United States General Accounting Office i ,j &A0 Report to the Chairman, Committee on : Armed Services, House of 3 Representatives B ,$ May 1990 MILITARY i2*ti ,f; PREPAREDNESS i:1 b:. Army’s Cifim )I Marksmanship ,/ Program Is of Limited \.* Value .I GAO/NSIAD-90471 1’ I United States GAO General Accounting Office Washington, D.C. 20548 National Security and International Affairs Division B-237374 May 23,199O The Honorable Les Aspin Chairman, Committee on Armed Services House of Representatives Dear Mr. Chairman: The House Armed Services Committee Report on the National Defense Authorization Act for Fiscal Years 1990-1991 requested that we review the Army’s Civilian Marksmanship Program (CMP) to evaluate its mis- sion, purpose, usefulness, and cost. In March 1990, we testified before your Subcommittee on Readiness on the results of our work to date.] This is our final report. The CMP was conceived in the early 1900s during a period in U.S. history Results in Brief when civilian training in marksmanship was viewed as essential to total military preparedness. Its mission and purpose were simply to train U.S. citizens in rifle skills in the event that they might later be inducted into the military. If usefulness is defined as a measurement of whether this program con- tributes to the military preparedness of the United States today, we believe that the CMP is of limited value for the following reasons: . CMP objectives and goals are not linked to Army mobilization and train- ing plans. . Army requirements do not exist for the program-trained personnel or instructors. l Program-trained personnel are not tracked and may not be available when needed. About $4.3 million was spent on the program in fiscal year 1989. The proposed CMP budget for fiscal years 1990 through 1994 is about $5 mil- lion a year. The CMP is a congressionally mandated program established 87 years Program Mission and ago. The general purpose was to create interest in marksmanship train- Purpose ing among U.S. men of military age. During the Spanish American War, ‘Evaluation of the Army’s Civilian Marksmanship Program (GAO/ T-NSLADSO-20, Mar 8. 1990). Page 1 GAO/NSL4DSO-171 Army’s Civilian Marksmanship Program B237374 serious problems with mobilization, training, and combat operations sur- faced. These problems raised concern about the adequacy of marksman- ship training and the ability of the United States to expand the Army quickly. Legislative History The CMP began in 1903 with the establishment of the National Board for the Promotion of Rifle Practice. During the next three decades, the Congress increased the scope of the program through a series of legisla- tive actions, which authorized (1) a Director of Civilian Marksmanship, (2) an affiliated club system, (3) rifle competitions, (4) annual National Matches that would include the National Rifle Association (NRA), and (5) the sale of weapons to affiliated club members. The authorizing legis- lation is contained in title 10, sections 4307 through 4313 of the U.S. Code. The CMP legislation authorized a program of diversified shooting activi- ties. The common premise of the program’s legislative history is that training civilians in marksmanship will contribute to military preparedness. Organization and The Secretary of the Army is responsible for implementing the CMP. He Activities is advised by the National Board for the Promotion of Rifle Practice, which is authorized 35 military and civilian members. The members of the board, who are all volunteers, meet at least once a year. A military officer serves as the Director of Civilian Marksmanship and manages a separate organization responsible for the program’s day-to-day activi- ties. He is assisted by a staff of 36-21 in Washington, D.C., and 15 in a support detachment located near Camp Perry, Ohio. The CMP (1) promotes and monitors generalized rifle training through a system of affiliated clubs and other organizations and (2) sponsors marksmanship competitions. As part of these activities, the program l sells surplus weapons to affiliated club members, l loans surplus weapons to affiliated clubs, and . donates and/or sells ammunition and other shooting supply items to affiliated clubs. As of November 1989, approximately 165,000 individuals in 1,945 clubs were affiliated with the CMP. Forty-one percent of the total membership Page 2 GAO/‘NSIADso-171 Army’s Civilian Mazk%manshtp htt=- B-237374 was under 21 years of age. Table 1 shows the CMP'S affiliated club mem- bership by age. Table 1: Affiliated Club Membership by Age Club membership as of Age group November 1989 Percent 13-20 68,490 41 21-26 9,491 6 Over26 86.911 53 Total 164,892 100 Affiliated clubs must have (1) at least 10 junior members (members in the lowest age group), (2) three responsible adult leaders (with at least one who is a qualified marksmanship instructor), and (3) access to a shooting range with adequate facilities. Club members participate year- round in a prescribed course of generalized instruction. Other organizations, outside of the club system, also receive marksman- ship training. For example, during 1989, about 8.7 million rounds of ammunition were issued to the Boy Scouts for use at their summer camps. The Director of Civilian Marksmanship estimates that up to 365,000 junior-aged scouts were exposed to rifle training. In addition to generalized training, the CMPsponsors state and regional shooting competitions. During fiscal year 1989, the program sponsored 135 rifle and pistol matches. About 7,468 competitors participated, shooting a standard national course of fire from standing, kneeling, and prone positions. The CMP also conducts an annual competition known as the “National Matches.” This event, which is held at Camp Perry, Ohio, during a 4-week period each summer, includes military personnel, CMP-affiliated club members, and NRA members. In fiscal year 1989, there were approx- imately 3,650 competitors. The National Matches are divided into two basic competitions: the National Trophy Matches sponsored by the Kational Board for the Promotion of Rifle Practice and the National Rifle Association Championship Matches sponsored by the NRA. These competitions con- sist of pistol, small-bore rifle, and high-powered rifle firing. Three CMP training courses are held concurrently with the matches. Page 3 GAO/NSIABSO-171 Army’s Civilinn Marksmanship Pro- B337374 During fiscal year 1989, the ChlP sold 6,000 Ml Garand rifles to affiliated club members and issued over 37 million rounds or components of ammunition to affiliated clubs. As of September 1989, the program had on loan to affiliated clubs or in storage over 24,000 weapons. Table 2 shows CMP weapon and ammunition transactions for 1989. Table 2: CMP Weapon and Ammunltion Transactions for 1989 Item Quantity Weapons sold to affiliated club member@ Ml Garand rifles 6,000 Weapons loaned to affiliated clubs or in storage Air rifles 214 .22 caliber rifles 14,875 .30 caliber rifles 7,253 ,451caliber pistols 217 5.56 millimeter rifles 1 7.62 millimeter rifles 1,580 Ammunition sold to affiliated clubsa .22 caliber ball 367,500 .30 caliber bullet 974,176 30 caliber case 126,900 7.62 millimeter case 328,700 Ammunition donated to affiliated clubs and other organizations .22 caliber rounds 35,490,OOo -30 caliber rounds 2,154,470 .45 caliber rounds 16,000 7.62 millimeter case 212,400 %venues from the sales of weapons and ammunition are returned to the U.S. Treasury The CMP’S role in U.S. military preparedness is reflected in its two Program Contributes mobilization-related objectives. The first objective is to provide training Little to Military in rifle marksmanship to civilians who would be subject to induction Preparedness into the military. The second is to train and qualify program instructors so that they can augment the mobilization training base. According to Army officials, the expected benefits of the program are as follows: l Inductees who have program training will be better marksmen. Page 4 GAO/NSlADBO-171 Anny’o Civilian l%rlrnmanaNp Frogram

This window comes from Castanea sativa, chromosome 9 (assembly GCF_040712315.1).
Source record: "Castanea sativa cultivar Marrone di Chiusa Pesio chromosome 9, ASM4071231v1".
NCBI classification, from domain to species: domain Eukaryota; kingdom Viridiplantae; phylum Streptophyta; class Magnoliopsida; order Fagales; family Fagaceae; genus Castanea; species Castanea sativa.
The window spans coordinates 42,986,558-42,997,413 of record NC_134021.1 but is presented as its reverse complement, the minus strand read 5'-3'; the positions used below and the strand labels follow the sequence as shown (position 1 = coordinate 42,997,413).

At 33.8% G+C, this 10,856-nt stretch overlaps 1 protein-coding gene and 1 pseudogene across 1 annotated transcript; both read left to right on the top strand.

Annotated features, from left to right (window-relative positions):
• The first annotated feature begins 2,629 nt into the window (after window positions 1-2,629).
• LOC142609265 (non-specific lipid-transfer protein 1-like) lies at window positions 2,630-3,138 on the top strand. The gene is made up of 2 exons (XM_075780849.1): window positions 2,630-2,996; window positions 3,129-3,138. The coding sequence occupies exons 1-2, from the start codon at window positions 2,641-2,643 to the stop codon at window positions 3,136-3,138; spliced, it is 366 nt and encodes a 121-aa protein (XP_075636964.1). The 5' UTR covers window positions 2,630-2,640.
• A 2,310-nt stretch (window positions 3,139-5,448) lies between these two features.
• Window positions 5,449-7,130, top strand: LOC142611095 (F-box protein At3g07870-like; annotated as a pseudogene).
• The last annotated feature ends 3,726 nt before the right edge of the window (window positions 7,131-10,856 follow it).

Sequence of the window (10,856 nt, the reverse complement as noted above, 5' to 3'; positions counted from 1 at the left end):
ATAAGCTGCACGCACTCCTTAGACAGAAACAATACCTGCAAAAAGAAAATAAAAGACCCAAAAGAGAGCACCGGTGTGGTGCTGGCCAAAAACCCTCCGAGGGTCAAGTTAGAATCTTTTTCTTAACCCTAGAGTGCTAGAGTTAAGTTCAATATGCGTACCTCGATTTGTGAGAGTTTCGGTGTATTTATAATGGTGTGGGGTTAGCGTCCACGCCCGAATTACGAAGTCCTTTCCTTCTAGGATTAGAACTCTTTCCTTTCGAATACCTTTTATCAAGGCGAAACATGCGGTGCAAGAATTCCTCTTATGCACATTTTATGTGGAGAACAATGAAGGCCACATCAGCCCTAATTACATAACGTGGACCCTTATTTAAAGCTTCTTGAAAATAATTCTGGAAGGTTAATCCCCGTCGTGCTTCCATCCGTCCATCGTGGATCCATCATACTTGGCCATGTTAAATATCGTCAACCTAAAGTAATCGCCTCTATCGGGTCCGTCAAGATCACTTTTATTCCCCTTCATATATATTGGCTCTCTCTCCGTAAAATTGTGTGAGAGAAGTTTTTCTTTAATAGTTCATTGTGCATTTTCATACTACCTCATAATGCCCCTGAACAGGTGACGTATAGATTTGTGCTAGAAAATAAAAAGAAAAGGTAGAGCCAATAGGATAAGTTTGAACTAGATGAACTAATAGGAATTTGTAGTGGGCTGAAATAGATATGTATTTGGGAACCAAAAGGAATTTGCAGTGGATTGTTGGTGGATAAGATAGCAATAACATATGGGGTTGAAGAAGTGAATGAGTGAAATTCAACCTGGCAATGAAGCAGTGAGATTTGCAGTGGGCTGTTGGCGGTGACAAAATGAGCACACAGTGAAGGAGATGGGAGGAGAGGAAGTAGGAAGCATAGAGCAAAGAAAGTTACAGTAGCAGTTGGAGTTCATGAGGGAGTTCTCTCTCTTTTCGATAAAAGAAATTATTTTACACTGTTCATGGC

Military Preparedness: Army's Civilian Marksmanship Program Is of Limited Value
Published by the Government Accountability Office on 1990-05-23.
Below is a raw (and likely hideous) rendition of the original report. (PDF)